Ray Hagar, RGJ 6:56 p.m. PST December 10, 2014
Senate Majority Leader Harry Reid, D-Nev., predicted Wednesday that eight Nevada lands bills included in the nation’s primary spending bill for the Department of Defense will pass the U.S. Senate by the end of the week.
Meanwhile, Nevada’s junior Sen. Dean Heller, R-Nev., made a 10-minute speech on the Senate floor Wednesday pushing for the inclusion of the eight bills into the National Defense Authorization Act. Together, the eight land bills would transfer a total of 130,000 acres of federal lands in Nevada to local governments or made into wilderness areas.
Heller emphasized that the land transfers would create jobs across the state.
“This will spur economic development and job creation in our state while enhancing U.S. national security,” Heller told his colleagues.
One of the transfers deals with federal land that surrounds the Nevada Copper mining operation in Yerington. Passage of that bill would jump-start open-pit mining at the Pumpkin Hollow site near Yerington and lead to the growth of 1,200 mining and construction jobs that pay an average of $85,000 — plus about 1,800 ancillary jobs, studies have shown.
Many of the ancillary jobs and those directly connected to the mining operation will be centered in the Reno-Sparks area, Nevada Copper officials said.
“It’s huge for Reno,” Nevada Copper’s Tim Dyhr said. “A large portion of our support, contractors and suppliers are coming out of Reno. But we are also getting materials out of Winnemucca, out of Elko.
“Nevada Cement is another example,” Dyhr said of the regional economic impact of the Nevada Copper open-pit expansion. “Nevada Cement out of Fernley is supplying all of the cement for the project.”
Other Washoe County companies doing business with the mine include Granite Construction of Sparks, Western Nevada Supply of Sparks, Komatsu Equipment (large trucks) of Reno, PDM Steel of Sparks and Northern Nevada Rebar of Reno.
“We use so many vendors out of the Reno area,” Dyhr said. “And a lot of them are the smaller vendors. They are all coming from somewhere in Northern Nevada.”
The land bills, which include projects in Northern and Southern Nevada, will need 60 votes in the Senate to both end debate on the bill and bring the bill to a vote on the Senate floor, Reid said. The bill has already passed the House of Representatives.
“Passage only takes 50 votes (with 100 U.S. Senators) but we’ll need 60 votes on cloture (ending the debate) and 60 votes on a budget point-of-order that they’ll raise,” Reid said.
“We have some procedures to follow but it (passage) could happen as late as Friday or Saturday,” Reid said. “Senate time is never definite, but this is going to happen. We are going to pass that bill, OK? We’ll pass it.”
Heller stressed to Senate colleagues that the importance of copper to national defense, calling it “the second-most used mineral at the Department of Defense.”
He noted that the land package also has a direct impact on Nellis Air Force Base in Clark County and the Naval Air Station in Fallon.
Reid agreed, saying “there is a lot of good stuff in there for the military.”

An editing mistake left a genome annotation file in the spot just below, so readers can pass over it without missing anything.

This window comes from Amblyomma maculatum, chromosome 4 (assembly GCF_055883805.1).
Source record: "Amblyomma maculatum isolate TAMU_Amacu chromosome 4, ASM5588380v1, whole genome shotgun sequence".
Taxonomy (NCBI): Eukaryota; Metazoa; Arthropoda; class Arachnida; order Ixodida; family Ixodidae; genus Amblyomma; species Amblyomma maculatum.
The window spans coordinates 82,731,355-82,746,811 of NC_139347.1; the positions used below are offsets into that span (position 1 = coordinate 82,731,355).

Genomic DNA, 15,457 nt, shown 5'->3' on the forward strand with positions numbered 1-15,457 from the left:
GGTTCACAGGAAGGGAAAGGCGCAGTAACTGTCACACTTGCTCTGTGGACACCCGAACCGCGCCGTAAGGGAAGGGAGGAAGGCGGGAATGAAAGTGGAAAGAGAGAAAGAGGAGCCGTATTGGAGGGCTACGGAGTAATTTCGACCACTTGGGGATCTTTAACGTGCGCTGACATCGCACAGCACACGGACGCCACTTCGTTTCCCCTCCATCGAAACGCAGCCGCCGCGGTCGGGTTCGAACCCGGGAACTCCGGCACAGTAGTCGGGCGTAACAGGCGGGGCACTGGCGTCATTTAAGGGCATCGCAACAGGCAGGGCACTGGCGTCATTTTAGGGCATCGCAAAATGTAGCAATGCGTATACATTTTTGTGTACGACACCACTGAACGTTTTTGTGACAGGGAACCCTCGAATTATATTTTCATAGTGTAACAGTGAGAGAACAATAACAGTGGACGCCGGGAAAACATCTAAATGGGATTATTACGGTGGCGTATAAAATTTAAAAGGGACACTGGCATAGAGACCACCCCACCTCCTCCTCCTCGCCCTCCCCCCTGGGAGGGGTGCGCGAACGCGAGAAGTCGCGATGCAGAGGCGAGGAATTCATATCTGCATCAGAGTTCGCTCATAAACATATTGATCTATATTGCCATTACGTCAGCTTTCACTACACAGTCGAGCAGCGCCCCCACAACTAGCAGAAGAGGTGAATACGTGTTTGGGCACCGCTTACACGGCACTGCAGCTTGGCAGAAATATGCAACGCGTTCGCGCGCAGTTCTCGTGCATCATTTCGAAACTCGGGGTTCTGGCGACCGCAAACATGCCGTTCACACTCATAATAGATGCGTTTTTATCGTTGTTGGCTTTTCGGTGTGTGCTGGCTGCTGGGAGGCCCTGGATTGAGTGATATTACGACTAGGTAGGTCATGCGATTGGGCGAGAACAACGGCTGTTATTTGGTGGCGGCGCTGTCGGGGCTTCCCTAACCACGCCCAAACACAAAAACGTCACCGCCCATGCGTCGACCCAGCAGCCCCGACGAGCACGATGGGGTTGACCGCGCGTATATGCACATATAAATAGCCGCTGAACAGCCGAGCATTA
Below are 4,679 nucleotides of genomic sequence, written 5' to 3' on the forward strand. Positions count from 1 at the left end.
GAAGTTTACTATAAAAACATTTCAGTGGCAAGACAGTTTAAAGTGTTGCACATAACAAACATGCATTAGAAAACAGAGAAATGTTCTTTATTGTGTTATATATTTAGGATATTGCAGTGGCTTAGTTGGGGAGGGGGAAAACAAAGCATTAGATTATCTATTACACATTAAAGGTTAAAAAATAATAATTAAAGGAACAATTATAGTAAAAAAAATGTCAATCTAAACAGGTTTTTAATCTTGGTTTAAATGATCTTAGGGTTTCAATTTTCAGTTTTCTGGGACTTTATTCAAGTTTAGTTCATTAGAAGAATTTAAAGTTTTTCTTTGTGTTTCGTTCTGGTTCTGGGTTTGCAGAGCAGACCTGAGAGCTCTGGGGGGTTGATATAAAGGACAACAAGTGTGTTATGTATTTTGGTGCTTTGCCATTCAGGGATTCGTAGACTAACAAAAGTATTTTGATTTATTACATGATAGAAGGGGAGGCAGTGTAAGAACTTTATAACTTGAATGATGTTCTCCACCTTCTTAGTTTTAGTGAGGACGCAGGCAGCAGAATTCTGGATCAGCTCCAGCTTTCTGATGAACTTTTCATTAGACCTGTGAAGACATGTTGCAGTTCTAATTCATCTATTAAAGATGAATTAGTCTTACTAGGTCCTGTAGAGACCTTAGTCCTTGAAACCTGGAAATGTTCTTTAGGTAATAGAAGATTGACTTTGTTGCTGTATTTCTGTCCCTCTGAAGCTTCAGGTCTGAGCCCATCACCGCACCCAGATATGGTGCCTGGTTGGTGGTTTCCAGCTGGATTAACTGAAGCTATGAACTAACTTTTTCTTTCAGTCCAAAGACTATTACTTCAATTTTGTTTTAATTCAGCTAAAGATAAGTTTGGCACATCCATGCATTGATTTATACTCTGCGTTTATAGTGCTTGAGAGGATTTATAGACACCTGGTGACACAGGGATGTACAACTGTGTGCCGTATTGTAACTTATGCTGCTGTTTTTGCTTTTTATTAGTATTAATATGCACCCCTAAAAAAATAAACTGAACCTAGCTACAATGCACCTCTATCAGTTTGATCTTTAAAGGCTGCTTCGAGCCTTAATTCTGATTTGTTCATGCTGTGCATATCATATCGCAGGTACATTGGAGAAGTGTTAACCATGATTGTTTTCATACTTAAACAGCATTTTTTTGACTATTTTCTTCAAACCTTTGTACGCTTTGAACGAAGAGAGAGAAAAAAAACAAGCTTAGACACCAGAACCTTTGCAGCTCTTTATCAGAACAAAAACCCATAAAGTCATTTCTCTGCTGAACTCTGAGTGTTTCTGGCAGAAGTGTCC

Yet Reid was highly critical of Sen. Tom Coburn, R-Okla., for holding up many of the land transfers for years. Heller noted he has worked on many of the proposals for the six years he’s been a senator and congressman from Nevada.
“Dr. Coburn (he is a medical doctor), who is leaving the Senate at the end of this year, has for 10 years held up hundreds, hundreds of these land bills,” Reid said. “Personally, he’s held them up. So Democrats and Republicans sat down and they have been working for months and they are tired of it (Coburn’s blocking tactics). He’s held up naming of parks and stuff that doesn’t matter. But this stuff is very substantive. It is really important piece of legislation, especially for public-land states.”
Coburn’s representative could not be reached by phone Wednesday evening.
Yerington is not the only Northern Nevada municipality that has a stake in the passage of the Department of Defense funding bill.
Fernley would be able to purchase about 9,000 acres of federal land within its boundaries. The land would be earmarked for commercial and industrial development.
Elko would receive about 300 acres of federal land for a motocross park and to provide housing for the Elko Band of the Te-Moak Tribe for housing.
Carlin — in Elko County — would receive about 1,000 acres of federal land to be used for economic development.
The Naval Air Station near Fallon would receive 400 acres of federal land for a buffer zone for explosives testing and housing for military at the base.
A long-standing issue in Storey County would be resolved by the transfer of 1,700 acres of federal land to Virginia City, ending a long-standing dispute that has put private-property rights in question.
“These properties have been occupied for decades by individuals who purchased them or acquired them legally, yet their continued residency is trespassing, according to the federal government,” Heller said on the Senate floor.
Also, the bill would establish the Pine Forest Wilderness Area near Winnemucca while directing land exchanges between the Bureau of Land Management and local ranchers. The transfers is expected to improve the economic prospects of those privately owned ranches.
In Southern Nevada, the bill would establish Nevada’s first national monument at the Tule Springs fossil beds, expand Nellis Air Force base and create the Nellis Off-Highway Vehicles Park.
It would also allow federal land transfers to benefit Great Basin College in Pahrump, the College of Southern Nevada and the University of Nevada, Las Vegas.